House Republicans held a behind-closed-doors caucus meeting to discuss their strategy on the budget and other issues Friday, but did not know all their remarks were being broadcast live into the press room through an open microphone.
House leaders warned members against asking about a redistricting provision in the $19.7 billion budget they plan to approve this afternoon.
If any questions come up, said Majority Leader Paul Stam, Rep. David Lewis should answer them.
"On one point, I only want David Lewis to talk," Stam said, an Apex Republican. "The talk about redistricting and this thing in the budget is extremely sensitive to the other people not in this room who are voting with us. No one but David talk. David can obfuscate more than anybody I know."
The "other people not in this room" is an apparent reference to the five Democrats voting with Republicans on the budget.
House Speaker Thom Tillis reminded members not to talk about "Democrats," but to counter individuals by name.
"This is not about Democrats, because we have Democrats voting for this budget," he said. "Please, do not go after the Democrats. If you want to go after an individual member for saying something stupid, gut punch them. These five Democrats are going after her (Gov. Bev Perdue). We'll go after the governor; when we have a veto override."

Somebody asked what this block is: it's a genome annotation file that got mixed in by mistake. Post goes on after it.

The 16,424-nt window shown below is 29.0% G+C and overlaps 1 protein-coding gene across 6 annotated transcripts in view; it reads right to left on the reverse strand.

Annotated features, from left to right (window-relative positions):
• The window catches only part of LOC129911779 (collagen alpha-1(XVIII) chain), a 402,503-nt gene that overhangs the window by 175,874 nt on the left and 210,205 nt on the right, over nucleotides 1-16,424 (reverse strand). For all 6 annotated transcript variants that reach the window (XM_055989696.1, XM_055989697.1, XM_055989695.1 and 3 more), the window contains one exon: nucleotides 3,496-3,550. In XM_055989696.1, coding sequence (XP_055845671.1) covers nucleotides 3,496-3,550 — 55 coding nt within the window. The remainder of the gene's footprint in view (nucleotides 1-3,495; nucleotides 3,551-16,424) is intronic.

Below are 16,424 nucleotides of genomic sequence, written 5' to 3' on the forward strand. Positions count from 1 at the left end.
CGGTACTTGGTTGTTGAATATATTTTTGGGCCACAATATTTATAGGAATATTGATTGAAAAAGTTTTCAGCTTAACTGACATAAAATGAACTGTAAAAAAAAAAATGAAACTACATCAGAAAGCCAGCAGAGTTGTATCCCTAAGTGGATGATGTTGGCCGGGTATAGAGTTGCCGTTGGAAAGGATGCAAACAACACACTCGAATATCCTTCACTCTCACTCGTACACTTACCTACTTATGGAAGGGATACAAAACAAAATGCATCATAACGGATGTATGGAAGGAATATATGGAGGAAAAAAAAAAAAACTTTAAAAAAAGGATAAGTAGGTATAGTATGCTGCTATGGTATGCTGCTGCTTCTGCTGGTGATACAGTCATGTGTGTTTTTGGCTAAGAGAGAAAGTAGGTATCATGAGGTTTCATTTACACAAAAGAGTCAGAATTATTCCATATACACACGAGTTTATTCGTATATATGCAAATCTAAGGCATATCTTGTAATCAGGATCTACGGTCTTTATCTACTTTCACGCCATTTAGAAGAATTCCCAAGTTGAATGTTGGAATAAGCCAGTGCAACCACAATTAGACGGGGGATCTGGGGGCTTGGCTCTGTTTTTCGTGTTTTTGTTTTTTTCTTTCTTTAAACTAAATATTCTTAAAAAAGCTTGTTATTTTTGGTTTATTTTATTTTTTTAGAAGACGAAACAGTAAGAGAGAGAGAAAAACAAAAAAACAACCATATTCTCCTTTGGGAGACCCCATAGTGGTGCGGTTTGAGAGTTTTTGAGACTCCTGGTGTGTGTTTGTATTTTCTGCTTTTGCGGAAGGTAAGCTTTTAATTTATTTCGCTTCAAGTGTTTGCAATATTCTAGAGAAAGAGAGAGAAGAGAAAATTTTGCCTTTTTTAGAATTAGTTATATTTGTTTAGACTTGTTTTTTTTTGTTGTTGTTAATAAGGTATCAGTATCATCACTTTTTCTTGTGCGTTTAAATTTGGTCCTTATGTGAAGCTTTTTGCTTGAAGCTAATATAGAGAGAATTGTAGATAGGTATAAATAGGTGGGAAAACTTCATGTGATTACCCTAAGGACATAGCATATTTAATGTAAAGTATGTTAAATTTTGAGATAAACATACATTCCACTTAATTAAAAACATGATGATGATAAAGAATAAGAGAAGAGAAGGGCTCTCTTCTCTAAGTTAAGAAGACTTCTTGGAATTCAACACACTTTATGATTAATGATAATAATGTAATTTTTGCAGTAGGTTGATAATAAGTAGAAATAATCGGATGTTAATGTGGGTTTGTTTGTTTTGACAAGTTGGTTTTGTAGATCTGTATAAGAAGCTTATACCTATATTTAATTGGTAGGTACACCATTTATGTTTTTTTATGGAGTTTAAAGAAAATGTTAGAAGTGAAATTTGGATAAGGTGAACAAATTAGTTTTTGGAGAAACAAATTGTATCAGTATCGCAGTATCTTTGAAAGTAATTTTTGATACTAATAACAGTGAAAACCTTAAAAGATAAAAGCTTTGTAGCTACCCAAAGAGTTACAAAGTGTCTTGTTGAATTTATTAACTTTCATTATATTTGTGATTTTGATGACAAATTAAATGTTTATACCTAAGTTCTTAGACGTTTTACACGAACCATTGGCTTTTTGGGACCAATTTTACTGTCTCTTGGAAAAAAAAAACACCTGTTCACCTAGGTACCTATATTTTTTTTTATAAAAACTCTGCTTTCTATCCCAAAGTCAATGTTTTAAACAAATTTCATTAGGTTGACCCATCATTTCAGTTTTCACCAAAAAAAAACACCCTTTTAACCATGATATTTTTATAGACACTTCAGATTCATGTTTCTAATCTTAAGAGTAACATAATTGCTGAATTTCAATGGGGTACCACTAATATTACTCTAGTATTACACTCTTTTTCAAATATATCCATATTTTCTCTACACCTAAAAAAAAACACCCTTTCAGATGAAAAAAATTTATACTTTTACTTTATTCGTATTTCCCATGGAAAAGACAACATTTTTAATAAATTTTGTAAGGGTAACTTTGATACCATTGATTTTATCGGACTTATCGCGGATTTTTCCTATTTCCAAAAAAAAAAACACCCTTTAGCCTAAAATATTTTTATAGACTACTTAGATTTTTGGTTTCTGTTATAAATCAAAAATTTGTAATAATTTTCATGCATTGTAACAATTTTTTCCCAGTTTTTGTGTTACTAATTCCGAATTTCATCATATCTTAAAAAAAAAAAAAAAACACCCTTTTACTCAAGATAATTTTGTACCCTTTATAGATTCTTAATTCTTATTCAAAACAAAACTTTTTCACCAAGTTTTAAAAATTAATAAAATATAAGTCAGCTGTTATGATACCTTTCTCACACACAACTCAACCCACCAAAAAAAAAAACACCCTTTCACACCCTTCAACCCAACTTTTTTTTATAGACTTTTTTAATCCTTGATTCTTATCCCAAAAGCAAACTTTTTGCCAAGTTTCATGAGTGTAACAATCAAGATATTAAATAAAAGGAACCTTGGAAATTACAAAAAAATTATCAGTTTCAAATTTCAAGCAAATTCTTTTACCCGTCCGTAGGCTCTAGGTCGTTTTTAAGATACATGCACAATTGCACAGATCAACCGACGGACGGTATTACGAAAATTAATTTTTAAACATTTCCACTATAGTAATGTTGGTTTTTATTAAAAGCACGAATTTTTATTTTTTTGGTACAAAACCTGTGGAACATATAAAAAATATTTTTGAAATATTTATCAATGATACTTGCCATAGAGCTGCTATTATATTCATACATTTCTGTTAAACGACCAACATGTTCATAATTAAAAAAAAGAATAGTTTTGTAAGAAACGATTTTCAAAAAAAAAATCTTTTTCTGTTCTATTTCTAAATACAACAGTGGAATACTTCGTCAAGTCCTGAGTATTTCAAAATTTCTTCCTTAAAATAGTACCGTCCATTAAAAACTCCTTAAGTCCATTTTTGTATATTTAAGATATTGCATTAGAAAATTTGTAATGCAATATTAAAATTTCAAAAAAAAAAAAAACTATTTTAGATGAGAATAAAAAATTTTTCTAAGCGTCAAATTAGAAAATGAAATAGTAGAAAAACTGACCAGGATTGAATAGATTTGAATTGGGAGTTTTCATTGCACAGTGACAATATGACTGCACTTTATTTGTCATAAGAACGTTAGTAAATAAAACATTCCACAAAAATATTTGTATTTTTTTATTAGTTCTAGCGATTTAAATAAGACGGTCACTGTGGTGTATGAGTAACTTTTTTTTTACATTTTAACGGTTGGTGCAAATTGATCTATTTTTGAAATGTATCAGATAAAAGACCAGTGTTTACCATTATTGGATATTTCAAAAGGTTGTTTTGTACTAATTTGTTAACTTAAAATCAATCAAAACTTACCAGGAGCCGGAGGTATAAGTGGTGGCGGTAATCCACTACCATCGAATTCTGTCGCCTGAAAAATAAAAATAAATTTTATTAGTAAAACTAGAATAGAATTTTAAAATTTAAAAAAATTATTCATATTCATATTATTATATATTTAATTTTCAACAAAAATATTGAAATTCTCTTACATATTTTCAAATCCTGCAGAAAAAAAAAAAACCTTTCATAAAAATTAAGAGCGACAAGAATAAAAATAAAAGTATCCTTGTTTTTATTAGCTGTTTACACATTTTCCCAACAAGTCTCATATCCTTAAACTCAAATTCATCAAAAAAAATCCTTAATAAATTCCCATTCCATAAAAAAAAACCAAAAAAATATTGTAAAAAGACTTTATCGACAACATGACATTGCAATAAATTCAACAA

UPDATE: Perdue had some fun at the Republicans' expense at her afternoon media conference. Walking up to a bank of microphones, she pretended to fumble with them and quipped: "Are these things on? Is there a switch I need to ..."
After the press corps broke into laughter, she added: "I'm pretty competent with microphones."
The governor's dig was a reference to Stam's comment (included after the jump) that she is "incompetent."
Tillis told members that the House Rules Committee would take up a Senate bill that the N.C. Association of Educators is fighting. It would prevent members from having dues to the organization taken directly from their paychecks.
NCAE has sent mail to voters in the districts of five Democrats voting for the GOP-authored budget.
"The NCAE has gone into all five districts with mailers hammering these Democrats," Tillis said. "We just want to give them a little taste of what's about to come. It's going to be in Rules, and they're going to be mad."
The news of Perdue filling an executive order to restore unemployment benefits broke at about the time House Republicans were meeting.
Tillis suggested they respond by saying it's illegal or that she should fire her lawyers.
Stam went further.
"Either way, she's incompetent," the Apex Republican said. "We really need to crack on her for this. This is probably one of the worst things she's done."
Rep. Mark Hilton, a Catawba Republican, told members of his caucus that groups supporting a constitutional gay-marriage ban need a vote this year so they can organize their get-out-the-vote campaigns.
Hilton called the session "one of the most conservative, pro-family legislative sessions I've ever seen."
The marriage amendment "is important to conservative groups," he said. "They need to be able to get their ground-game working to get out the vote for it to be on the November ballot." House Speaker Thom Tillis "assured us it would happen this year," he said.
Other conservative items of interest: illegal immigration and "gun issues."